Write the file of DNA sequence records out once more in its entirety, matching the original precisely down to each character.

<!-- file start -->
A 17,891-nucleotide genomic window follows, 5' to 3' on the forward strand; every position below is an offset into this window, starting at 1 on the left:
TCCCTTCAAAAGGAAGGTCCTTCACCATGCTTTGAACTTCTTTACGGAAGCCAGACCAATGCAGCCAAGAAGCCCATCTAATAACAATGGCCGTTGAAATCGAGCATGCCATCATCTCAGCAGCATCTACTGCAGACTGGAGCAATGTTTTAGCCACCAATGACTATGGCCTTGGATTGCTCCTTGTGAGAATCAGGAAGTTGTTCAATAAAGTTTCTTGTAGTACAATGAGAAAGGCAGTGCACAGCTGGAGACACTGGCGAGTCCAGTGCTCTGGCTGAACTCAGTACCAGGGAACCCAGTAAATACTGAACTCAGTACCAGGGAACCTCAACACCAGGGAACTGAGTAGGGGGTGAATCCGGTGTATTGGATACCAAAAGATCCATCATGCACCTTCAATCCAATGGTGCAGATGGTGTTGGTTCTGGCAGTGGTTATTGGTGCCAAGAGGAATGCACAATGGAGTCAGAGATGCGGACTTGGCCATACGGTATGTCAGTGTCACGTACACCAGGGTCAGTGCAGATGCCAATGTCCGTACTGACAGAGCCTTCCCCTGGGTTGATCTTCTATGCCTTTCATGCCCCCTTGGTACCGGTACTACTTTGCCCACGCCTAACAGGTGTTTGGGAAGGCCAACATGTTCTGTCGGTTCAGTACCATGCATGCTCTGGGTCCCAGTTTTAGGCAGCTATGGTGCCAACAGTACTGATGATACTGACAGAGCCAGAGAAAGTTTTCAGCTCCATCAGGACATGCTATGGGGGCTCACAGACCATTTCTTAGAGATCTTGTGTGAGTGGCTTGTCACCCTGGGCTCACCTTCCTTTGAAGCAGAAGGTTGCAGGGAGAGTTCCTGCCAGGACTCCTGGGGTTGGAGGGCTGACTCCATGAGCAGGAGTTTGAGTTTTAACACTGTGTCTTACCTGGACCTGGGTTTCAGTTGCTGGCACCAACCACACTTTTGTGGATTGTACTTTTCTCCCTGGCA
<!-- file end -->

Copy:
A 17,891-nucleotide genomic window follows, 5' to 3' on the forward strand; every position below is an offset into this window, starting at 1 on the left:
TCCCTTCAAAAGGAAGGTCCTTCACCATGCTTTGAACTTCTTTACGGAAGCCAGACCAATGCAGCCAAGAAGCCCATCTAATAACAATGGCCGTTGAAATCGAGCATGCCATCATCTCAGCAGCATCTACTGCAGACTGGAGCAATGTTTTAGCCACCAATGACTATGGCCTTGGATTGCTCCTTGTGAGAATCAGGAAGTTGTTCAATAAAGTTTCTTGTAGTACAATGAGAAAGGCAGTGCACAGCTGGAGACACTGGCGAGTCCAGTGCTCTGGCTGAACTCAGTACCAGGGAACCCAGTAAATACTGAACTCAGTACCAGGGAACCTCAACACCAGGGAACTGAGTAGGGGGTGAATCCGGTGTATTGGATACCAAAAGATCCATCATGCACCTTCAATCCAATGGTGCAGATGGTGTTGGTTCTGGCAGTGGTTATTGGTGCCAAGAGGAATGCACAATGGAGTCAGAGATGCGGACTTGGCCATACGGTATGTCAGTGTCACGTACACCAGGGTCAGTGCAGATGCCAATGTCCGTACTGACAGAGCCTTCCCCTGGGTTGATCTTCTATGCCTTTCATGCCCCCTTGGTACCGGTACTACTTTGCCCACGCCTAACAGGTGTTTGGGAAGGCCAACATGTTCTGTCGGTTCAGTACCATGCATGCTCTGGGTCCCAGTTTTAGGCAGCTATGGTGCCAACAGTACTGATGATACTGACAGAGCCAGAGAAAGTTTTCAGCTCCATCAGGACATGCTATGGGGGCTCACAGACCATTTCTTAGAGATCTTGTGTGAGTGGCTTGTCACCCTGGGCTCACCTTCCTTTGAAGCAGAAGGTTGCAGGGAGAGTTCCTGCCAGGACTCCTGGGGTTGGAGGGCTGACTCCATGAGCAGGAGTTTGAGTTTTAACACTGTGTCTTACCTGGACCTGGGTTTCAGTTGCTGGCACCAACCACACTTTTGTGGATTGTACTTTTCTCCCTGGCA